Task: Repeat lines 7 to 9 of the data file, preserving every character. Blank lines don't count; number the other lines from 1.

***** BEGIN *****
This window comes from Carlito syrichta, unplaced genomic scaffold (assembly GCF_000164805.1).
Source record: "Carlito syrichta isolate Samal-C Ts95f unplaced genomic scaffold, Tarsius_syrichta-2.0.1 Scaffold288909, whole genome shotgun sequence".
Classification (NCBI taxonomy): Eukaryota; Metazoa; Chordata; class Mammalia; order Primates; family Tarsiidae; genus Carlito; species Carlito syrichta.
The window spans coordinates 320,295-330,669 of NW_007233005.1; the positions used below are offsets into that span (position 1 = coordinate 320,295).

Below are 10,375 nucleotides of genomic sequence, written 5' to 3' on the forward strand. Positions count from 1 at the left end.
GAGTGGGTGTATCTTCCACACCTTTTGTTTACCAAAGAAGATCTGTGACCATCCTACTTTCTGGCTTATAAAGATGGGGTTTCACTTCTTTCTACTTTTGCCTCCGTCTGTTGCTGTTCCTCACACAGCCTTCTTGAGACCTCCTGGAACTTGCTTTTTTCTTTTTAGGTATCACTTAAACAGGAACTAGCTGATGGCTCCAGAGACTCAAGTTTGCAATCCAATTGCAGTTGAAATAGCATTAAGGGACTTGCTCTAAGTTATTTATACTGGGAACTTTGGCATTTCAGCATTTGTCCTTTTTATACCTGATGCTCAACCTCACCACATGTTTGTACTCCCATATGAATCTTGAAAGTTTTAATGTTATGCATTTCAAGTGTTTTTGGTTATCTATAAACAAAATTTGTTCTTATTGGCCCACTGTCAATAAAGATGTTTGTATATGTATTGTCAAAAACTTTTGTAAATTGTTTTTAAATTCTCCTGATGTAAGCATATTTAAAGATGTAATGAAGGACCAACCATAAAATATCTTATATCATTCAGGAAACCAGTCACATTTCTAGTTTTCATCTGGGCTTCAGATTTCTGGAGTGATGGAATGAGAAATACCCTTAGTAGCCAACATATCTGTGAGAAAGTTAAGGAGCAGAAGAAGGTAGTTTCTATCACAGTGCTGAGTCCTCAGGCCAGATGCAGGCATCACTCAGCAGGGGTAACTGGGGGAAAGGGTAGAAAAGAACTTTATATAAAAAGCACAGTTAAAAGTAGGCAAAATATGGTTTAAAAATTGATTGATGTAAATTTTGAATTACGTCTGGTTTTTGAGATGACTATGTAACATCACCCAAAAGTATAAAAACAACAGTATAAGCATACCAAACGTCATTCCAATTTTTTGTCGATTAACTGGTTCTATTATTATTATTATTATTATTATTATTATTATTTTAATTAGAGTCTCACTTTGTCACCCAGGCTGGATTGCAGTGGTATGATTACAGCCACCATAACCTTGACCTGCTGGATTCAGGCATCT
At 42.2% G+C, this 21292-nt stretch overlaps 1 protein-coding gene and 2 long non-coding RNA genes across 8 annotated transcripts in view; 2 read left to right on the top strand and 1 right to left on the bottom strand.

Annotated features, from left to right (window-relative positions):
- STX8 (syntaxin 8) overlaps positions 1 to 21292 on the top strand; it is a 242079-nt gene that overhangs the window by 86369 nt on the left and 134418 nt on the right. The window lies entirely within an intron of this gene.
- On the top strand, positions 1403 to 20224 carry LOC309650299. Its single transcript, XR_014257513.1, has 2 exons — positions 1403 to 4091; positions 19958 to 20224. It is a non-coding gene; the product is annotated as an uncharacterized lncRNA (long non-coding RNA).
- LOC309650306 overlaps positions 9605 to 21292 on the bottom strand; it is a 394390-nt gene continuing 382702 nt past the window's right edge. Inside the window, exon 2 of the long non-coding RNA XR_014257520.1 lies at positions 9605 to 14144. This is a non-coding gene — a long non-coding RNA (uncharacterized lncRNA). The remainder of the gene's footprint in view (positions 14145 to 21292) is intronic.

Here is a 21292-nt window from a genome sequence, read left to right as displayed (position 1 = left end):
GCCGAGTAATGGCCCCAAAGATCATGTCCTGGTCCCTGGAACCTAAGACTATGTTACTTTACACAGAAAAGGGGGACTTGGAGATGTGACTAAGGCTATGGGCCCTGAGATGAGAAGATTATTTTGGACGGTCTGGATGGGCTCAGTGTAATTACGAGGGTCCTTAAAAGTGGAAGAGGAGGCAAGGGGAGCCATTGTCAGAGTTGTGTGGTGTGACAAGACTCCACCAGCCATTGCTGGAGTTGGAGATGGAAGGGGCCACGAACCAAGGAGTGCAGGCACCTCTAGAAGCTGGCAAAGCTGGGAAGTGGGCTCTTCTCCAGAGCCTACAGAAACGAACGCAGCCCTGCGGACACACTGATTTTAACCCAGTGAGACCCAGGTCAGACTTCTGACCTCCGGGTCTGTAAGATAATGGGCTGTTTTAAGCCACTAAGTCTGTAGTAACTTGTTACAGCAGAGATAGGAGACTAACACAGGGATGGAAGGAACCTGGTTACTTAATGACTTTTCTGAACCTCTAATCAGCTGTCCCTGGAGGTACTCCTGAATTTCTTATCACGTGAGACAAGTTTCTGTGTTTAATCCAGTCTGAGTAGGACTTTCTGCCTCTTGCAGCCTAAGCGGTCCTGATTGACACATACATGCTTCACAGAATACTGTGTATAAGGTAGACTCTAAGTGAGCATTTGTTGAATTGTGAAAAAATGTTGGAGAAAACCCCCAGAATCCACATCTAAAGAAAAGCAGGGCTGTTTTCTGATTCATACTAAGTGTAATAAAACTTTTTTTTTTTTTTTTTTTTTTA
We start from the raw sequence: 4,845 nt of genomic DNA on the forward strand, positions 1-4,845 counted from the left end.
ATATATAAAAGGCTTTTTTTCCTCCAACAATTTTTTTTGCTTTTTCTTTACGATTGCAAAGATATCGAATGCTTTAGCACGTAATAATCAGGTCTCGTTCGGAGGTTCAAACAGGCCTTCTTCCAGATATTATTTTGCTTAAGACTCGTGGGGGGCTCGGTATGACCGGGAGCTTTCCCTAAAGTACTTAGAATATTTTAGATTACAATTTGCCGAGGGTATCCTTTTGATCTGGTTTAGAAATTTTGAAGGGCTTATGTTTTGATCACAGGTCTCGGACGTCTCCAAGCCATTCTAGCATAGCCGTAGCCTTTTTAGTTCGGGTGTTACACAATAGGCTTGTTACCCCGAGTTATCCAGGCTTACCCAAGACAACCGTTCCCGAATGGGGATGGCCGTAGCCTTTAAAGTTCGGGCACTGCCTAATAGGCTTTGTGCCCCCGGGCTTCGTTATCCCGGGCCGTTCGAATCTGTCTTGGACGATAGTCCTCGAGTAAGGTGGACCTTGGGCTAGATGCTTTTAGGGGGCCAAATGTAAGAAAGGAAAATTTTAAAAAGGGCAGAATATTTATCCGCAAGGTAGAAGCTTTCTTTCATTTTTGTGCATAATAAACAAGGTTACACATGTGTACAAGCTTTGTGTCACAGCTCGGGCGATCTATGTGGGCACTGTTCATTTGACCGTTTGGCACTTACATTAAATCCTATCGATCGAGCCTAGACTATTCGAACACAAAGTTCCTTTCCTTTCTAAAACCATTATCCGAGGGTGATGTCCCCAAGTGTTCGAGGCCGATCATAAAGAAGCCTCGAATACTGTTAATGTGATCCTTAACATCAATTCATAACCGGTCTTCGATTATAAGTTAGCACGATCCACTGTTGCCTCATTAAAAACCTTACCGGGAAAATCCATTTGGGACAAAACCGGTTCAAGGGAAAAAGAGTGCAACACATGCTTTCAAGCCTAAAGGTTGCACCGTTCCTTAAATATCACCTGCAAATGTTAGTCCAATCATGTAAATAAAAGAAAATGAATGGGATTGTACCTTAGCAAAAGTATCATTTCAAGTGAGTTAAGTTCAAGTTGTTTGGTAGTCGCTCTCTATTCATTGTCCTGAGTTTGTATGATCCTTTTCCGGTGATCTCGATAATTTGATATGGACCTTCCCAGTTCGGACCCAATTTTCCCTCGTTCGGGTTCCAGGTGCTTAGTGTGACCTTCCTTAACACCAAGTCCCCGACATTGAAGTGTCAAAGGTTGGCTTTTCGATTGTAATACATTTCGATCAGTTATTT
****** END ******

At 42.2% G+C, this 21292-nt stretch overlaps 1 protein-coding gene and 2 long non-coding RNA genes across 8 annotated transcripts in view; 2 read left to right on the top strand and 1 right to left on the bottom strand.

Annotated features, from left to right (window-relative positions):
- STX8 (syntaxin 8) overlaps positions 1 to 21292 on the top strand; it is a 242079-nt gene that overhangs the window by 86369 nt on the left and 134418 nt on the right. The window lies entirely within an intron of this gene.